Saturday, May 31, 2014

Just a Few Pics

I have decided I probably should start watermarking the photos that I put on my blog.  Not that they are all that wonderful, but they are all taken by me rather than 'borrowed' or used from some other source, and once in a while some come out really good.  Which is totally a fluke, I assure you, as I don't really know what I'm doing when it come to professional type photography.  Nevertheless, it's those dang good ones that I don't really want someone else stealing and claiming as their own (and possibly printing out for sale).  This all started a few months ago when I saw, online, a picture that looked amazingly identical to one DD2 had taken a few years ago of one of our barn cats.  That got me to thinking how easily the things we put online can be 'taken' from us and used maybe in a manner we wouldn't want them to be.  So, from here on out my readers will have to put up with watermarks.

Here are a couple of pictures I took in the last week that I like, and have attempted to watermark.

I don't know, I'm thinking the watermark needs to be bigger to be effective (and not easily cropped off), but I don't really want to detract from the picture, because then I'm less apt to post pictures at all.  I personally hate looking through large watermarks on photos, because my eye (and brain) is then drawn more to the words than the image.

blossoms on the flowering crabapple by the garden

Song sparrow taking a mouthful of caterpillars to its nest

Friday, May 30, 2014

Challenge #21: Mend Something

I confess, my mending basket is overflowing, and some of the items in there one or the other of my daughters has outgrown since the day she put it into the basket to be repaired.  Oops.  Definitely time for me to grab that basket, my needles and thread, the button jar, and actually make those items in the basket wearable again.  Not to mention the fact that DS2 brought me a flannel shirt down from the U.P. that needs two buttons sewn back on, before August, when his summer internship in Detroit ends and he gladly heads back to the semi-wilderness of the Keweenaw Peninsula for his last year of college.

How about you?  Do you have a mending basket?  Or just a shirt that is missing a button?  A pair of shorts from last summer that needs a button or zipper replaced before you can wear them this season?  A skirt with a slight tear that you can fix, that will be hidden in the fullness of the skirt thus making it wearable to work or church again?

Maybe you don't have any clothing in need of mending. (How jealous am I!!) What about a broken knick-knack or a mug that lost it's handle and is awaiting some super glue?  Or a favorite book with loose pages in need of some book tape?  A toy that needs a minor repair before being chucked back into the toy box?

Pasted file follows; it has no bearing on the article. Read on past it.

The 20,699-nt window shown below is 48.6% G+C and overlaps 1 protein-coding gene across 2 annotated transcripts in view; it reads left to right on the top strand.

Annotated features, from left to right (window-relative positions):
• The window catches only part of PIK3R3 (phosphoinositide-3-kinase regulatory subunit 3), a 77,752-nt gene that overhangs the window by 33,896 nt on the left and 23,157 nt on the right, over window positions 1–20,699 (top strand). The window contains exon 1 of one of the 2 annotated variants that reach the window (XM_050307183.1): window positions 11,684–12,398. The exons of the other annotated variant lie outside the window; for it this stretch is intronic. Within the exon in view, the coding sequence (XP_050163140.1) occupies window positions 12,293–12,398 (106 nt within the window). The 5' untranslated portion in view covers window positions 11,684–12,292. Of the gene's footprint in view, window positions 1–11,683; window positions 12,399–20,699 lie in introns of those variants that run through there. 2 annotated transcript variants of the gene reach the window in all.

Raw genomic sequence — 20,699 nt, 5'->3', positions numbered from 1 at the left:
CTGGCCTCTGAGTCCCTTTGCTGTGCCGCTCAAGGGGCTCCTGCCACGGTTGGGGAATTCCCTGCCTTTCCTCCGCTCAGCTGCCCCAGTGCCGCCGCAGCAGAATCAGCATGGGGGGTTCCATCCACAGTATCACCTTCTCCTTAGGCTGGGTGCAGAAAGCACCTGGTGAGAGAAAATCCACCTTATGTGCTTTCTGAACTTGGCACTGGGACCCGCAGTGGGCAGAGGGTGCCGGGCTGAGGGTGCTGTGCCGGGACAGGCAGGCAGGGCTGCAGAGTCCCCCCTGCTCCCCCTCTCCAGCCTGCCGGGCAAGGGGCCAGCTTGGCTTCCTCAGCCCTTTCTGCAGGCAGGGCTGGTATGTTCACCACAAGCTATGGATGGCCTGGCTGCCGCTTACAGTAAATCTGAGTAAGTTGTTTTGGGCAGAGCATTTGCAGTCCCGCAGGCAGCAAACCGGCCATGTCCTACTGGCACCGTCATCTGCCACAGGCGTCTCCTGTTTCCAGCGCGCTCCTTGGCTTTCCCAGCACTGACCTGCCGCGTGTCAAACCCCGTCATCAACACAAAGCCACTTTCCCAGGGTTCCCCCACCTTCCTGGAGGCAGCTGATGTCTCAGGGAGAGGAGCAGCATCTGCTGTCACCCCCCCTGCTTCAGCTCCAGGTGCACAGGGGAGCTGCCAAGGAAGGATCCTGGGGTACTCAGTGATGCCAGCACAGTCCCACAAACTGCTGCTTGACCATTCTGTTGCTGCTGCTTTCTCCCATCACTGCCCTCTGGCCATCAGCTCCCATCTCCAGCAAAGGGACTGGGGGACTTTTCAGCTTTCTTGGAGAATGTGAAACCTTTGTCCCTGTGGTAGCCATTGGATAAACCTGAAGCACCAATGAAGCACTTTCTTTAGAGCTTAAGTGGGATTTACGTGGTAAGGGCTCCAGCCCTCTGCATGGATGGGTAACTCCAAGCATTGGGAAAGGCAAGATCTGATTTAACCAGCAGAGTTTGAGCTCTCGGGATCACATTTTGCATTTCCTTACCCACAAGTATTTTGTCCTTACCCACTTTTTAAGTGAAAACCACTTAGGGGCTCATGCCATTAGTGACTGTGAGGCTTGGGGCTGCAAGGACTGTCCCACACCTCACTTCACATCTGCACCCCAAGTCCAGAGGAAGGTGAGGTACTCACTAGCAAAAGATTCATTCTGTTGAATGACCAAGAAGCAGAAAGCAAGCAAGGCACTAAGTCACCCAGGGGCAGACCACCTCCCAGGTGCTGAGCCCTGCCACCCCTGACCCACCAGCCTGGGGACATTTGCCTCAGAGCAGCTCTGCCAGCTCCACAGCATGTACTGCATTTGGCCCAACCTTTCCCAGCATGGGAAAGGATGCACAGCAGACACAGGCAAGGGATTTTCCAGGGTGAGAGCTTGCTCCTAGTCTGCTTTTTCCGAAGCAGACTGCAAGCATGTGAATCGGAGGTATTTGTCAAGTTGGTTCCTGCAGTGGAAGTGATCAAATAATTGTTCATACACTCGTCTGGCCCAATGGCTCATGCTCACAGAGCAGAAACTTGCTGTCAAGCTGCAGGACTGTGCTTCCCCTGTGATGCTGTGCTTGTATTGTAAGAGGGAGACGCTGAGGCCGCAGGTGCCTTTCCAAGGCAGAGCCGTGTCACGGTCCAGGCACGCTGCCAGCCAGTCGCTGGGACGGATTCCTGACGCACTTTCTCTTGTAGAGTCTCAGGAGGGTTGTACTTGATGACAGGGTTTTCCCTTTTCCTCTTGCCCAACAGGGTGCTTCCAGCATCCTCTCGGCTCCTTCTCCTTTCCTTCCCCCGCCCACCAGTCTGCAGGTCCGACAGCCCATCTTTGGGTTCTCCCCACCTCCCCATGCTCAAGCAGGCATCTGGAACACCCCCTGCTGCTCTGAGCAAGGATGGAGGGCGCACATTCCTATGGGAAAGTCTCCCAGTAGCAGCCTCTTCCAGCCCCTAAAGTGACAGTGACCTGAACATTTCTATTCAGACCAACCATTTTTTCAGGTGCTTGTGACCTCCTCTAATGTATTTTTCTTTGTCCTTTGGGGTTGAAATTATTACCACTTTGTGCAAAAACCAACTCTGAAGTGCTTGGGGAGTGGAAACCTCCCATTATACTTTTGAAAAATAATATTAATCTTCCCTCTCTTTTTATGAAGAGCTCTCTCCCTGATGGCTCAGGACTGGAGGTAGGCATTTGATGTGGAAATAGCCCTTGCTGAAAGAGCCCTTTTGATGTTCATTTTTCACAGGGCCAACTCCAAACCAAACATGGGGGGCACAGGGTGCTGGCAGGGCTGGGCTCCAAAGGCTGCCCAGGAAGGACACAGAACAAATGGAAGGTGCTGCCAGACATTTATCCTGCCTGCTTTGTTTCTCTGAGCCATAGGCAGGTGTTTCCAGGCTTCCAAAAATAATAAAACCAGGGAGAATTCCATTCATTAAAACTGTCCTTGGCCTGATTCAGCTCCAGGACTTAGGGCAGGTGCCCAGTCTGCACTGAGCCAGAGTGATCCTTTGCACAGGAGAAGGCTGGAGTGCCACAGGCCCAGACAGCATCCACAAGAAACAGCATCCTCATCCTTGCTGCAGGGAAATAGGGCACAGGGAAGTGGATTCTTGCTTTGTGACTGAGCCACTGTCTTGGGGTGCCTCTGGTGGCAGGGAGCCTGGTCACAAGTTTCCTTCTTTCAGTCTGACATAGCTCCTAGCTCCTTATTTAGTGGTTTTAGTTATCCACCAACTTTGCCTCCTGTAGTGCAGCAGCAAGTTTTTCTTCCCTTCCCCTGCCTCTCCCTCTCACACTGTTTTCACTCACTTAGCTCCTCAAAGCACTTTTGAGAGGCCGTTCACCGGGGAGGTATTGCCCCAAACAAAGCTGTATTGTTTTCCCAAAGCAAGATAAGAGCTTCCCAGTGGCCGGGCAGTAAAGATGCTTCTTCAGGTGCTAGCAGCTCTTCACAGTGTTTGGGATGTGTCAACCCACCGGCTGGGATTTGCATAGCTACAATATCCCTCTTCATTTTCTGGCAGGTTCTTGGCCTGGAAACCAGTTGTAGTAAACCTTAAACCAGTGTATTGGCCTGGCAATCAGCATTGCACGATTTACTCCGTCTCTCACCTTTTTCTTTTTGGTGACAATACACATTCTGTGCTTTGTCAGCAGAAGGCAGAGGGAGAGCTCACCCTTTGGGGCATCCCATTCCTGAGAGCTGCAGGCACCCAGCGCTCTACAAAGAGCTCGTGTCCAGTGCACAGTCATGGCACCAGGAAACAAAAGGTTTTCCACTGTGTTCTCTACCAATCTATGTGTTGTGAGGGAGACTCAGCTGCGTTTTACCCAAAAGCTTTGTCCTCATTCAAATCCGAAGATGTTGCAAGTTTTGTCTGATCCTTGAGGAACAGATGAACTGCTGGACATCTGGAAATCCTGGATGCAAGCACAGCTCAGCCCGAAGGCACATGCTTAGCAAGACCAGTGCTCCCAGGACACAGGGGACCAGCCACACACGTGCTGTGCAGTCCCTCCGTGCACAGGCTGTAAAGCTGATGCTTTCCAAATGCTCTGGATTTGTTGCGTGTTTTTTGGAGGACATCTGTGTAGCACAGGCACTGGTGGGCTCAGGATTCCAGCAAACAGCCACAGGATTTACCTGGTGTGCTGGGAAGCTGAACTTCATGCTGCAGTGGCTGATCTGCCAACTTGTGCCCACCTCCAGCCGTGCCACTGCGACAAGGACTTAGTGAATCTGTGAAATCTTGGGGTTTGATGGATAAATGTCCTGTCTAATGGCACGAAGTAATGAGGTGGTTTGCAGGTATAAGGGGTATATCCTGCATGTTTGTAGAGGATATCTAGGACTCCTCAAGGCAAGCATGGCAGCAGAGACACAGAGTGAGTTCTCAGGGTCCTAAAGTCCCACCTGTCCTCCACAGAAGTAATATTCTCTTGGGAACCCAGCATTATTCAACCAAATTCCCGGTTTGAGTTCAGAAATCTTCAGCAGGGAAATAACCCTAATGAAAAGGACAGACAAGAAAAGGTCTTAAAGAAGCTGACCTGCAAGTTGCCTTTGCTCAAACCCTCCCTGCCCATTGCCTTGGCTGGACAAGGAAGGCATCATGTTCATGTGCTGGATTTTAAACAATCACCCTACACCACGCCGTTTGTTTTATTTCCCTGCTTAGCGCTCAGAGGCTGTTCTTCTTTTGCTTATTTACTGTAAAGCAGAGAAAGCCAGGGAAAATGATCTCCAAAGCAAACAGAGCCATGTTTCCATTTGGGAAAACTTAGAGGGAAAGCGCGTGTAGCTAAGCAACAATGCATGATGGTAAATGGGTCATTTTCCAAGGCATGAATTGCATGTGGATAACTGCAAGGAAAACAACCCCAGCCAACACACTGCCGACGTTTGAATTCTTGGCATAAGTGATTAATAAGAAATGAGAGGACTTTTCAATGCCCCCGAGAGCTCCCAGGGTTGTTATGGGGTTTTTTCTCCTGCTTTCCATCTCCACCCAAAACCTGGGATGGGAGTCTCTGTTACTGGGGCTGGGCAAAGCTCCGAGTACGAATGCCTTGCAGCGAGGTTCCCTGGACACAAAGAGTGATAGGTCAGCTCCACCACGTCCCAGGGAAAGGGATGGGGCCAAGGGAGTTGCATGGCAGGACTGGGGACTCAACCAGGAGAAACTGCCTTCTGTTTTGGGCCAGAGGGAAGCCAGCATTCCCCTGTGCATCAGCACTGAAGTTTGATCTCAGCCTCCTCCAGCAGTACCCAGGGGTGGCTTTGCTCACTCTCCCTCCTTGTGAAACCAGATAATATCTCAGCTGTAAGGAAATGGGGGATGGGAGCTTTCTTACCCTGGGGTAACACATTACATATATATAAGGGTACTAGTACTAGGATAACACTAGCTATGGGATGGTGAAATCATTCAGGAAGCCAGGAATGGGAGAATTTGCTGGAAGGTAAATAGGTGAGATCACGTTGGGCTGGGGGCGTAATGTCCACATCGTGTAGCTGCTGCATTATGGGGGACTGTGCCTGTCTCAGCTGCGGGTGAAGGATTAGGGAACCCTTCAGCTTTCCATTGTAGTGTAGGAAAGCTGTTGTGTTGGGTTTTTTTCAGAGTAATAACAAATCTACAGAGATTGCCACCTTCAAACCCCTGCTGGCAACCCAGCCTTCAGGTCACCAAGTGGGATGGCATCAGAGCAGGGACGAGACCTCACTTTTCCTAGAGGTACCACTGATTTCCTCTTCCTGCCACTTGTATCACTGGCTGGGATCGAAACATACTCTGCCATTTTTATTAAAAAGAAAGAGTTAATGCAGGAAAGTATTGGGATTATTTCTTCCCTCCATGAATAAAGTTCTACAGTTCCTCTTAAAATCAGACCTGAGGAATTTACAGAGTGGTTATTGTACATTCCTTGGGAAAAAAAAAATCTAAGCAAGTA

Whatever it is, now's the time to give it a little attention and TLC to return it to serviceable condition.  Shouldn't take you very long.  Well, unless it's a big basket like mine, that has a few year's worth of accumulation of 'quick fixes' to deal with.

What are you waiting for? (What am I waiting for?) Mend something!

Thursday, May 29, 2014

Like a Duck to Water

The weather really warmed up in the past week.  Feels like summer now (as a side note, this is the reason I wait until Memorial Day to wash and put away all our winter gear--any time prior to the last week of May there is still the possibility of frost and cold, chilly days).  

Since the ducklings and goslings are getting so big, with the warm hot weather, DD2 was begging me to let her put them in some water so they could go for their first swim.

She found an empty plastic tote that she thought would be big enough, and begged me some more.  Being as the outdoor temperature was above eighty degrees, I gave in, as long as she dried the birds and put them back in the brooder where they could get under the heat lamp if they were chilly.

First were the ducklings.  They loved it, paddling around and dipping their beaks in the water.

happy wet face

Next were the goslings, who filled the tote a bit more than the ducklings did.  Their lack of space didn't stop them from diving under the water repeatedly, getting themselves all wet.

I guess once our new waterfowl are old enough to move out of the brooder, we will have to buy a wading pool for their pen.

They also liked walking around in the grass and the flowerbed.

"which way do we go?"

running to follow DD2 across the yard

preening to fluff up their damp down

Wednesday, May 28, 2014

A Quilt For Toad